So, who is at fault when non-regulatory operations go on for year after year? Some will say the airport should be blamed, without disclosing ongoing airline operations, while other might say the airlines are to be blamed, because they placed the aircraft and flight operations in a non-compliance situation.

The answer to who is at fault, are those enterprises which did not disclose this known non-compliance and from that finding generated SMS reports, analyzed and investigated the reports, implemented corrective actions to change non-compliance operations to compliance and reported the facts to top management. In this blog of virtual experiences, this non-compliance finding is a system failure of a quality assurance system and audits to properly disclose facts of findings.

Without a Just Culture and accountability to accept facts, an enterprise is setting up for regulatory non-compliance, since a reporting culture cannot exist without accountability.  If decisions are made for a one-time non-accountability clause, or accepting regulatory non-compliance because the issue is to big to fail, that is the day when a Safety Management System has failed beyond a point of recovery. When an SMS system fails, that is when aviation safety is placed in the hands of wing-it and gut-feelings systems and set up for catastrophic failure.


BirdsEye59604

Sunday, December 13, 2015

Santa’s SMS is 95% Safe

Another year since last deliveries and Santa is running in circles to get the job done for gift deliveries this year. The year has been extremely busy and Santa had to hire more helpers than ever before. The reindeer are getting prepared, the sleigh updated with latest navigational gadgets and Santa’s suit is getting improved for chimney-dynamics, sot control and installed with high-tech thermostats.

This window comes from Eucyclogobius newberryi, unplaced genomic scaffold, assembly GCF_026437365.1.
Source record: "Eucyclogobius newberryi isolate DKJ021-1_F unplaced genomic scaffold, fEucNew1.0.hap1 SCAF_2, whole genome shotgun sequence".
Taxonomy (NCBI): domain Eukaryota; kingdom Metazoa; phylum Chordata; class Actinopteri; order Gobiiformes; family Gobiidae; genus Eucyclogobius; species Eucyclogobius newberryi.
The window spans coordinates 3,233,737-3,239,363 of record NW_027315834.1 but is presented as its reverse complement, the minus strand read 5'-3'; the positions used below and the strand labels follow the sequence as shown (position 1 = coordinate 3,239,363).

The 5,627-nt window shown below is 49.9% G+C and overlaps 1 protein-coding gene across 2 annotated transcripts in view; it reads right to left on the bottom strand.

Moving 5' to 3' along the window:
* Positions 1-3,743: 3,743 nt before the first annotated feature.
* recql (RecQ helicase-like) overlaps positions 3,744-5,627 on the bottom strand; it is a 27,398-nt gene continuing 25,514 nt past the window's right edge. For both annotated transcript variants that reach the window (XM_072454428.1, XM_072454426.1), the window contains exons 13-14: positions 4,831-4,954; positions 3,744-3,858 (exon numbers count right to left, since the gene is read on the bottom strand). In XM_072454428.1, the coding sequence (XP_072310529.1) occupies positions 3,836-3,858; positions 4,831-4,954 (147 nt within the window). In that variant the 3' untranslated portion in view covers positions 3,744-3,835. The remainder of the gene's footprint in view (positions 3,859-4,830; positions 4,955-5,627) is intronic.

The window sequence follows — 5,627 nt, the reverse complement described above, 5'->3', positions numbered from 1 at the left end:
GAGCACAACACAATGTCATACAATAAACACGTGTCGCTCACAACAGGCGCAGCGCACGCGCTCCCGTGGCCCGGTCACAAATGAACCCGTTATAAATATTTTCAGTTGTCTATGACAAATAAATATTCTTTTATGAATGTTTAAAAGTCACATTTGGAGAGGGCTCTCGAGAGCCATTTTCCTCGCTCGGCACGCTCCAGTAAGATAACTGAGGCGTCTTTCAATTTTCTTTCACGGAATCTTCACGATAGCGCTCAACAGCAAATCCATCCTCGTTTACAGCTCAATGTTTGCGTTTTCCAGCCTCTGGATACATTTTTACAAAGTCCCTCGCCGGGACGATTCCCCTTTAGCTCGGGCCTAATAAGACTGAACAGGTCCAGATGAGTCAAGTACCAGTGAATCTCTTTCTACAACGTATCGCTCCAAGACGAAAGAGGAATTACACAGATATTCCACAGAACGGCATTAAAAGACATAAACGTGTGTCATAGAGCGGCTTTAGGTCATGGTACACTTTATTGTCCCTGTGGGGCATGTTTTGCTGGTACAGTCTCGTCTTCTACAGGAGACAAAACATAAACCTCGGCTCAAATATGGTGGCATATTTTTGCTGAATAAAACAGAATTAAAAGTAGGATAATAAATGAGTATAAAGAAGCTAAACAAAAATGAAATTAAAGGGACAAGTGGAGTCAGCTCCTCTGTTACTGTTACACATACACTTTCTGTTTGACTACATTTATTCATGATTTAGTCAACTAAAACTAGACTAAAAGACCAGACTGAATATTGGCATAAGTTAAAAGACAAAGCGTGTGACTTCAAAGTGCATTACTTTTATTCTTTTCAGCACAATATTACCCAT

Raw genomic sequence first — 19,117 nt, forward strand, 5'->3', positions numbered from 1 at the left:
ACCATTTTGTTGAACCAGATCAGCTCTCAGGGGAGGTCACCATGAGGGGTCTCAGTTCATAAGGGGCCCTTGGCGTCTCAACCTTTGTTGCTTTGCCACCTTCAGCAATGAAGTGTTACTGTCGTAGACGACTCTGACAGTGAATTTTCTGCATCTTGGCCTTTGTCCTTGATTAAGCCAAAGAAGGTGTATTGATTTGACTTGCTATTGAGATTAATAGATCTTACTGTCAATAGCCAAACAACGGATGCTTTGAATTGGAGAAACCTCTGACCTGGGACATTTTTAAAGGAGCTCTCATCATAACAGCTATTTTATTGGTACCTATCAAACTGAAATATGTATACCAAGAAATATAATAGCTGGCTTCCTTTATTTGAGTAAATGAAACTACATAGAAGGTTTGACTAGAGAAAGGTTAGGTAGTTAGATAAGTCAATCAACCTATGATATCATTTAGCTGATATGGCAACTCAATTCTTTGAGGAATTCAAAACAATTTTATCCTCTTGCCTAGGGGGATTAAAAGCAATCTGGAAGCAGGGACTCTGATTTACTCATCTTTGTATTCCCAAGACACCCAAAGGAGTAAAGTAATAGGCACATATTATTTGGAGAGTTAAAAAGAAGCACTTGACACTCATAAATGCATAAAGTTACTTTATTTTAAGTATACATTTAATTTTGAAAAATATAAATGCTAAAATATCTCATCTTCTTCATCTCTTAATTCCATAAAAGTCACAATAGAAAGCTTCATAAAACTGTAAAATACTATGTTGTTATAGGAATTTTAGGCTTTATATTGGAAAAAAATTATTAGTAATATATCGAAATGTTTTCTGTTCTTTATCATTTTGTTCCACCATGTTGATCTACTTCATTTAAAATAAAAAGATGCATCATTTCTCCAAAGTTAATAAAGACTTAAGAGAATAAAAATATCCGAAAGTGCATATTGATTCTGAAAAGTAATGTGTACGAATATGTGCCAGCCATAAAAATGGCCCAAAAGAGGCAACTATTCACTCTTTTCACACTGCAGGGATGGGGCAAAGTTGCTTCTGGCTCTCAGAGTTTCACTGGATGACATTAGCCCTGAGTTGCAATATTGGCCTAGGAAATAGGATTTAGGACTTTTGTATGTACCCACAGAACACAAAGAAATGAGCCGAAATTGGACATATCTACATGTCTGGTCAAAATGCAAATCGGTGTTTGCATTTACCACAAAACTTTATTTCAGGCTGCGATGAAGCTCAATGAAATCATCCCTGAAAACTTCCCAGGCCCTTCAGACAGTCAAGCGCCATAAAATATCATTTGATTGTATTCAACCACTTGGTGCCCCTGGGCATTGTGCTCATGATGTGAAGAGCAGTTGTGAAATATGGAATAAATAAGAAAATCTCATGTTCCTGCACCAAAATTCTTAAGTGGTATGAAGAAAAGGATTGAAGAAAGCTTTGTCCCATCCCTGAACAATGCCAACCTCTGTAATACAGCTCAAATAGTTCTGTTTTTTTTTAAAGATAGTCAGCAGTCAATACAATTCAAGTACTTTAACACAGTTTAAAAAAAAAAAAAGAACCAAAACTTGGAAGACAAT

A few weeks ago Santa reviewed reports from last year’s trip. There were several reports filed, both anonymous and other by Rudolph and Randolph. There were incidents running into an elephant in Nepal, near miss with Himalayan Sasquatch at an undisclosed location, dropping a gift in the wrong kangaroo pocket in Perth, overrunning penguins on Queen Maud’s land, injuring a llama in Peru, getting severely stuck in a chimney in Muskogee and being slammed by a hockey puck on Ellesmere Island. In addition, Santa had several hazard reports from landings, take-offs, approaches and rooftop slide-offs. These incident reports were labelled by SMS Manager Ms. Claus either for further investigation, with Corrective Action Plans (CAPs), or to be entered directly into a hazard register without investigation.